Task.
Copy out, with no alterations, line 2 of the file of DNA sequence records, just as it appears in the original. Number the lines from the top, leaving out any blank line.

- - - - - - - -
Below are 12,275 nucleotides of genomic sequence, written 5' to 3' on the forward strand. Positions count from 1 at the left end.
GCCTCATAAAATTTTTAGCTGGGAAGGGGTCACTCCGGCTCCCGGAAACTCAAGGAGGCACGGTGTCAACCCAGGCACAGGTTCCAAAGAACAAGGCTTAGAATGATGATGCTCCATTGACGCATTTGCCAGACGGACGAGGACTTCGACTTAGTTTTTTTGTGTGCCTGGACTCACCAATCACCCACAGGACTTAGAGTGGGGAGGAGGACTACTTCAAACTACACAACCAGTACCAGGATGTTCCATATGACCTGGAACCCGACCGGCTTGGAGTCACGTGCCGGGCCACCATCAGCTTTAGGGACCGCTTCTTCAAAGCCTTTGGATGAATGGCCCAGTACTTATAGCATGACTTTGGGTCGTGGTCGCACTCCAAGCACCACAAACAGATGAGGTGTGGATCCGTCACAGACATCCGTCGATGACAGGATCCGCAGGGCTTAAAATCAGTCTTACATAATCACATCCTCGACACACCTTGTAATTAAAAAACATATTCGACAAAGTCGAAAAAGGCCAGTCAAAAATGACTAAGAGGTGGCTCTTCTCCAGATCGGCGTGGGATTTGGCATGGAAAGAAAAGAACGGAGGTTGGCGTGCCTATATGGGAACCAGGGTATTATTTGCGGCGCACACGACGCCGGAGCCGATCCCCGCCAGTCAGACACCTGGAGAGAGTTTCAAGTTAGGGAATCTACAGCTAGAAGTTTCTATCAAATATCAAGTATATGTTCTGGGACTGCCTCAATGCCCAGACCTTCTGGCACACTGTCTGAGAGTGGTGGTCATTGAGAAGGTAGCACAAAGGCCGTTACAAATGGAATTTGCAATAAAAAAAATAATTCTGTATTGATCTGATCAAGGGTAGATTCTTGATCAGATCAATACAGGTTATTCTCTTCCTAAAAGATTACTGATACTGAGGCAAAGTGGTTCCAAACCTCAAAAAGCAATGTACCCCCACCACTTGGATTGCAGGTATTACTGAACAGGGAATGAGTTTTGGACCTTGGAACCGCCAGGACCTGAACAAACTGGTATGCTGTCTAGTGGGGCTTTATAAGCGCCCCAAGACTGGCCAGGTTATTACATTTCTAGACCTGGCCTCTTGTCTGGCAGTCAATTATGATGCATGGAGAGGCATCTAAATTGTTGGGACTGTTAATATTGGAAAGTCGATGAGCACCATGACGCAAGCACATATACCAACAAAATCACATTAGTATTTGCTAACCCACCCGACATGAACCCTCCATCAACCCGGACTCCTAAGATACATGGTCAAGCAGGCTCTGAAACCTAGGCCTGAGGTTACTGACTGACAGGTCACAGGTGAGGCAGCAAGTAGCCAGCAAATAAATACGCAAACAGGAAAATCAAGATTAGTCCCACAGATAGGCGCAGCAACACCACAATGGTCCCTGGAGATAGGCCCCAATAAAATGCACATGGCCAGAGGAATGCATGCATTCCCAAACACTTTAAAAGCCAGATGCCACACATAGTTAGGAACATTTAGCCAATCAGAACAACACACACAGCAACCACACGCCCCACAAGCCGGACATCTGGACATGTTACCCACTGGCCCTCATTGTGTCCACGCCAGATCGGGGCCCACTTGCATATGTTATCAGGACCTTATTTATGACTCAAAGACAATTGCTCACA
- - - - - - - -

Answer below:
GCCTCATAAAATTTTTAGCTGGGAAGGGGTCACTCCGGCTCCCGGAAACTCAAGGAGGCACGGTGTCAACCCAGGCACAGGTTCCAAAGAACAAGGCTTAGAATGATGATGCTCCATTGACGCATTTGCCAGACGGACGAGGACTTCGACTTAGTTTTTTTGTGTGCCTGGACTCACCAATCACCCACAGGACTTAGAGTGGGGAGGAGGACTACTTCAAACTACACAACCAGTACCAGGATGTTCCATATGACCTGGAACCCGACCGGCTTGGAGTCACGTGCCGGGCCACCATCAGCTTTAGGGACCGCTTCTTCAAAGCCTTTGGATGAATGGCCCAGTACTTATAGCATGACTTTGGGTCGTGGTCGCACTCCAAGCACCACAAACAGATGAGGTGTGGATCCGTCACAGACATCCGTCGATGACAGGATCCGCAGGGCTTAAAATCAGTCTTACATAATCACATCCTCGACACACCTTGTAATTAAAAAACATATTCGACAAAGTCGAAAAAGGCCAGTCAAAAATGACTAAGAGGTGGCTCTTCTCCAGATCGGCGTGGGATTTGGCATGGAAAGAAAAGAACGGAGGTTGGCGTGCCTATATGGGAACCAGGGTATTATTTGCGGCGCACACGACGCCGGAGCCGATCCCCGCCAGTCAGACACCTGGAGAGAGTTTCAAGTTAGGGAATCTACAGCTAGAAGTTTCTATCAAATATCAAGTATATGTTCTGGGACTGCCTCAATGCCCAGACCTTCTGGCACACTGTCTGAGAGTGGTGGTCATTGAGAAGGTAGCACAAAGGCCGTTACAAATGGAATTTGCAATAAAAAAAATAATTCTGTATTGATCTGATCAAGGGTAGATTCTTGATCAGATCAATACAGGTTATTCTCTTCCTAAAAGATTACTGATACTGAGGCAAAGTGGTTCCAAACCTCAAAAAGCAATGTACCCCCACCACTTGGATTGCAGGTATTACTGAACAGGGAATGAGTTTTGGACCTTGGAACCGCCAGGACCTGAACAAACTGGTATGCTGTCTAGTGGGGCTTTATAAGCGCCCCAAGACTGGCCAGGTTATTACATTTCTAGACCTGGCCTCTTGTCTGGCAGTCAATTATGATGCATGGAGAGGCATCTAAATTGTTGGGACTGTTAATATTGGAAAGTCGATGAGCACCATGACGCAAGCACATATACCAACAAAATCACATTAGTATTTGCTAACCCACCCGACATGAACCCTCCATCAACCCGGACTCCTAAGATACATGGTCAAGCAGGCTCTGAAACCTAGGCCTGAGGTTACTGACTGACAGGTCACAGGTGAGGCAGCAAGTAGCCAGCAAATAAATACGCAAACAGGAAAATCAAGATTAGTCCCACAGATAGGCGCAGCAACACCACAATGGTCCCTGGAGATAGGCCCCAATAAAATGCACATGGCCAGAGGAATGCATGCATTCCCAAACACTTTAAAAGCCAGATGCCACACATAGTTAGGAACATTTAGCCAATCAGAACAACACACACAGCAACCACACGCCCCACAAGCCGGACATCTGGACATGTTACCCACTGGCCCTCATTGTGTCCACGCCAGATCGGGGCCCACTTGCATATGTTATCAGGACCTTATTTATGACTCAAAGACAATTGCTCACA